@#$%! : variance annotations in Scala’s unsound parameterized types

by Sebastian Benthall

[error] /home/sb/ischool/cs294/hw3/src/main/scala/TestScript.scala:32: type mismatch;
[error] found : Array[wikilearn.TestScript.parser.Page]
[error] required: Array[wikilearn.WikiParser#Page]
[error] Note: wikilearn.TestScript.parser.Page <: wikilearn.WikiParser#Page, but class Array is invariant in type T.
[error] You may wish to investigate a wildcard type such as `_ <: wikilearn.WikiParser#Page`. (SLS 3.2.10)

wtf, Scala.  You know exactly what I’m trying to do here.

EDIT: I sent a link to the above post to David Winslow. He responded with a crystal clear explanation that was so great I asked him if I could include it here. This is it, below:

It’s a feature, not a bug :) This is actually the specific issue that Dart had in mind when they put this note in the language spec:

The type system is unsound, due to the covariance of generic types. This is a deliberate choice (and undoubtedly controversial). Experience has shown that sound type rules for generics fly in the face of programmer intuition. It is easy for tools to provide a sound type analysis if they choose, which may be useful for tasks like refactoring.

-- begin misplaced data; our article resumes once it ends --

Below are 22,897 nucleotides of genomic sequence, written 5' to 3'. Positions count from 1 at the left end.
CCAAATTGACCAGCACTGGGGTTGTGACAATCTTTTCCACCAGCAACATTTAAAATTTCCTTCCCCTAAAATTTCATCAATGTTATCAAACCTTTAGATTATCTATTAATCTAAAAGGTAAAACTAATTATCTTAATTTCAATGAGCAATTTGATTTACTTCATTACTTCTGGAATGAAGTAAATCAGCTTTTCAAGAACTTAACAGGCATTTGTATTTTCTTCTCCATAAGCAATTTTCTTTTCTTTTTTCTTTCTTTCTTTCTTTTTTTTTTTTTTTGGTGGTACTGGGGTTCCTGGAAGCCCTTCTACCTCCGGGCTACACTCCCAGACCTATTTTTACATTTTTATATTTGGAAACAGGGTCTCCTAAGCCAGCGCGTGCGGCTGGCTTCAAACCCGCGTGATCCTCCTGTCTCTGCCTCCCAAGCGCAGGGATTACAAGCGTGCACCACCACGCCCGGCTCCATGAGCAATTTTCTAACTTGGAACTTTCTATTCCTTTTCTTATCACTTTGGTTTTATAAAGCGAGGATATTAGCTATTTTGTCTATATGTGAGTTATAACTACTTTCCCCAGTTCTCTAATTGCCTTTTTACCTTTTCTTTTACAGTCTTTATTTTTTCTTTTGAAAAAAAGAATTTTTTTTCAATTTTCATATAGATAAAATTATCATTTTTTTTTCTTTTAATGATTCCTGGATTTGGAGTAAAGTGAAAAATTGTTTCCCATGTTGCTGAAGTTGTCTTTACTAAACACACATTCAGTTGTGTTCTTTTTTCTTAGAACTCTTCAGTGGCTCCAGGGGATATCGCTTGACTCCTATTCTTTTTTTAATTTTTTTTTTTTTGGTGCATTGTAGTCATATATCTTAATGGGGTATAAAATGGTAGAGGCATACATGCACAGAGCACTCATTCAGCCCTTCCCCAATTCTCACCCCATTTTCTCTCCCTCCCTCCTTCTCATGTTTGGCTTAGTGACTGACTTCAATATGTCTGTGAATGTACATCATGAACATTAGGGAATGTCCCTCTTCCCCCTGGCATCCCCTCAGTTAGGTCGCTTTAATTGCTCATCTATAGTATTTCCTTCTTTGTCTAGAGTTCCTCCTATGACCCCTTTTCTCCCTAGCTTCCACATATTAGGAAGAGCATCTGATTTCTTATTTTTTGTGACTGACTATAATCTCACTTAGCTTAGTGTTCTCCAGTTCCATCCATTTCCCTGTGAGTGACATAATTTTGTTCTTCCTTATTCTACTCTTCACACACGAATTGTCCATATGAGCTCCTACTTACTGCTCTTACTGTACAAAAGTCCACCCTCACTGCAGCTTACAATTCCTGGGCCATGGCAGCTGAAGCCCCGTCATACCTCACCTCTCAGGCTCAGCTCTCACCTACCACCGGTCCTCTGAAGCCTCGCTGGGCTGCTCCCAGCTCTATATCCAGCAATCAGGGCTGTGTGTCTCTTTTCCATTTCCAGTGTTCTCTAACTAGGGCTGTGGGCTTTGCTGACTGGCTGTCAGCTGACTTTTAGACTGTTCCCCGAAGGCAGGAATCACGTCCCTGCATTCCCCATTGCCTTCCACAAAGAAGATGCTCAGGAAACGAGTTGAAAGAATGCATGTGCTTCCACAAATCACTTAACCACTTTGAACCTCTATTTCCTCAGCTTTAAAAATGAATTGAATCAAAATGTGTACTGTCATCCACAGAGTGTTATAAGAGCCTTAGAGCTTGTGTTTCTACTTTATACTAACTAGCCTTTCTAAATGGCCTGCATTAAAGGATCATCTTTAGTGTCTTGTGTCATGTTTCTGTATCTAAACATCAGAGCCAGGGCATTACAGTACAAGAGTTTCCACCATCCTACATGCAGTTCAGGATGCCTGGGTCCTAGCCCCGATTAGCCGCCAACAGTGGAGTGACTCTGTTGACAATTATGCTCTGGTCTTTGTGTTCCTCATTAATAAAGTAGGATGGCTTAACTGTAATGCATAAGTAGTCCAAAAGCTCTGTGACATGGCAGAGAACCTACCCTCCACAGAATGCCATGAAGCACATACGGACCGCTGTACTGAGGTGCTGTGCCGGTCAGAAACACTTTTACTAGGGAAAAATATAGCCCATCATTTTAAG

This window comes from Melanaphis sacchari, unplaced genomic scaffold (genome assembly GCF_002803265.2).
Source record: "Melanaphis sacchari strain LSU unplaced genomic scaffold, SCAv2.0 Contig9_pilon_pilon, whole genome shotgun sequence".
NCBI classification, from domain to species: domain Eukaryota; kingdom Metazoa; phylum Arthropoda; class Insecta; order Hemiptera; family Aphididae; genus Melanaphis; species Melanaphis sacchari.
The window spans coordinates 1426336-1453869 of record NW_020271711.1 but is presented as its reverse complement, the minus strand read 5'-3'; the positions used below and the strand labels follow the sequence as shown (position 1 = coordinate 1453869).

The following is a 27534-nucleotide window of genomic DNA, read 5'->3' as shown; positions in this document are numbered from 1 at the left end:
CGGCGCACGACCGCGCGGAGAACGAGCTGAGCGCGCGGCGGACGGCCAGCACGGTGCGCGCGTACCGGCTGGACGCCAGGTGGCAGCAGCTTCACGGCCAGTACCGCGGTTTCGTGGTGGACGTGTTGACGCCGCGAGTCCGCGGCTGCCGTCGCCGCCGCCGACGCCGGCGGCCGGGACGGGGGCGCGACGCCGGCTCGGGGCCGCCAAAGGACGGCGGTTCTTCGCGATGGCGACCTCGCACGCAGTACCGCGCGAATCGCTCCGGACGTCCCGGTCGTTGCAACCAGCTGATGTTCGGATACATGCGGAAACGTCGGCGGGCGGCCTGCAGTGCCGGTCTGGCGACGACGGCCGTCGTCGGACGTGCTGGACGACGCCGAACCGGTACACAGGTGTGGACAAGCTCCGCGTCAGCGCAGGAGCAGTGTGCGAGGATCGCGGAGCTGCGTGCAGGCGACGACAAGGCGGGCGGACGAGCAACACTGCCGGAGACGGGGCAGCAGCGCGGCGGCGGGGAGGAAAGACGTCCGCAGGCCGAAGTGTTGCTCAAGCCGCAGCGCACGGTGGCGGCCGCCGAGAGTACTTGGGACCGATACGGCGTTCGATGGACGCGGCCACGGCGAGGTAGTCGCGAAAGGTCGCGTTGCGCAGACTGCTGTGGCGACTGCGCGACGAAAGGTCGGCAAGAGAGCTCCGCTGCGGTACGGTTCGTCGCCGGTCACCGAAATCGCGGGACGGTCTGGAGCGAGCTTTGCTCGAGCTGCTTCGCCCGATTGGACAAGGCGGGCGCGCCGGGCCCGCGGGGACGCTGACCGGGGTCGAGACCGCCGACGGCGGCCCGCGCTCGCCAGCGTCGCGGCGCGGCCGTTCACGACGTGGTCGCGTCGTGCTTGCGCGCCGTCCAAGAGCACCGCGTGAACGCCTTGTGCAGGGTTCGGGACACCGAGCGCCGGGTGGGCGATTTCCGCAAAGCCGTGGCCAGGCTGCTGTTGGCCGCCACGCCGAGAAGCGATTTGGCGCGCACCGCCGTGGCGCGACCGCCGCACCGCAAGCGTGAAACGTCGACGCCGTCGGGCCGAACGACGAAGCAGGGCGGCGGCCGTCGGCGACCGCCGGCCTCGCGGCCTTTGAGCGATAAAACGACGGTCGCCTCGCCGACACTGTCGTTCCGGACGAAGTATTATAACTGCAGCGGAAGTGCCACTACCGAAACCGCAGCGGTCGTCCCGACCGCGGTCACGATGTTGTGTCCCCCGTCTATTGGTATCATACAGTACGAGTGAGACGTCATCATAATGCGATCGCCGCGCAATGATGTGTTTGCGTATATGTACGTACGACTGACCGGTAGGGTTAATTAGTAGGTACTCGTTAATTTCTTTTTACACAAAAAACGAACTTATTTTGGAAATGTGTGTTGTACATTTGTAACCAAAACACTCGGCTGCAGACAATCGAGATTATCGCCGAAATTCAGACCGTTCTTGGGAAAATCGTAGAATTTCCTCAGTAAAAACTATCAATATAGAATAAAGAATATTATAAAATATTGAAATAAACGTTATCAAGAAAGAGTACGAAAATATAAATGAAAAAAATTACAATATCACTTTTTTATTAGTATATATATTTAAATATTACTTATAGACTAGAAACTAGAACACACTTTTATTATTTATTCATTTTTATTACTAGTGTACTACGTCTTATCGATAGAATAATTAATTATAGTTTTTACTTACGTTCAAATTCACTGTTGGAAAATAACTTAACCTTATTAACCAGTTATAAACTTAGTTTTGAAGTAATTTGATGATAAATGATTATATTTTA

Which of course caused some hubbub among the static typing crowd.

The whole issue comes down to the variance annotations of type parameters Variance influences how type parameters relate to the subtyping relationships of parameterized types:

Given types A and B, A is a supertype of B
trait Invariant[T] means there is no subtype relationship between Invariant[A] and invariant[B]. (Either could be used as an Invariant[_] though)
trait Covariant[+T] means Covariant[A] is a supertype of Covariant[B]
trait Contravariant[-T] means Contravariant[A] is a subtype of Contravariant[B].

The basic rule of thumb is that if you produce values of type T, you can be covariant in T, and if you consume values of type U, you can be contravariant in type U. For example, Function1 has two type parameters, the parameter type A and the result type T. it is contravariant in A and covariant in T. An (Any => String) can be used where a (String => Any) is expected, but not the other way around.

So, what about the type parameter for Array[T]? Among other operations, Arrays provide:

class Array[T] {
  def apply(i: Int): T // "producing" a T
  def update(i: Int, t: T): Unit // "consuming" a T
}

When the type parameter appears in contravariant and covariant positions the only option is to make it invariant.

Now, it’s interesting to note that in the Java language Arrays are treated as if they are covariant. This means that you can write a Java program that doesn’t use casts, passes the typechecker, and generates a type error at runtime; the body of main() would look like:

String[] strings = new String[1];
Object[] objects = strings;
objects[0] = Integer.valueOf(0); // the runtime error occurs at this step, but even if it didn't: 
System.out.println(strings[0]); // what happens here?

Anyway, the upshot is that immutable collections only use their types in covariant positions (you can get values out, but never insert) so they are much handier. Does your code work better if you replace your usage of Array with Vector? Alternatively, you can always provide the type parameter when you construct your array. Array(“”) is an Array[String], but Array[AnyRef](“”) is an Array[AnyRef].

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